The Trustees or Board of Trustees and commissioners has the duty to collect tithes and make payments to priests and preachers duly licensed of the National Churches and voluntary unions and associations. It also carries out changes of parish limits in their jurisdiction.
At first established for England and Wales (1654), later Ireland (1649 State payment, 1658 own tithe system, 1664 general system) and Scotland (1665). Boards are established in each home country, with commissioners assigned according to groups of parishes or counties in helping and supervising the labors of the Board. The Boards and commissioners are named by the Protector and the State Council. In 1665 the first joint annual session of the Trustees, Triers and Ejectors for England and Wales and Ireland was called, Scotland followed the next year.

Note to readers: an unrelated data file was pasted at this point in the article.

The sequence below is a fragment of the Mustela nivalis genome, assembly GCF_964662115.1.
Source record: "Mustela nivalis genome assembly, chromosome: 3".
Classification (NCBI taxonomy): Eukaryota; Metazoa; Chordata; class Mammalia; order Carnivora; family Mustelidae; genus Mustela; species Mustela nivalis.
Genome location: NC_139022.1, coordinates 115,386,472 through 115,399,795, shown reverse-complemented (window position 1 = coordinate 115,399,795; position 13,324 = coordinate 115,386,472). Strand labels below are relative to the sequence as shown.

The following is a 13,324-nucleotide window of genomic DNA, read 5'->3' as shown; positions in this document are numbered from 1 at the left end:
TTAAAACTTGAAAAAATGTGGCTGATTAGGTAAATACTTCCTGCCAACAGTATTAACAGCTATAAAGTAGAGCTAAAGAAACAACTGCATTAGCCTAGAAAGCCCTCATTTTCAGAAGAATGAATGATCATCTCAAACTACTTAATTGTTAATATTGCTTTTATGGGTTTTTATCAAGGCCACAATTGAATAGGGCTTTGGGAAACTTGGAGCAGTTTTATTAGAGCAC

The Triers examine, approve and license all clergy and preachers before their admission to the benefices. The triers are organized in a Central Council and county commissions in each Home Country. At first they were established for England and Wales (1654), later Ireland (1664) and Scotland (1665). Its members are Presbyterians, Baptists, Independent, National Church clergymen and also pious laymen. Candidates are proposed by special boards of clergyman on regional basis and appointed by the Protector and the State Council for an ten year term.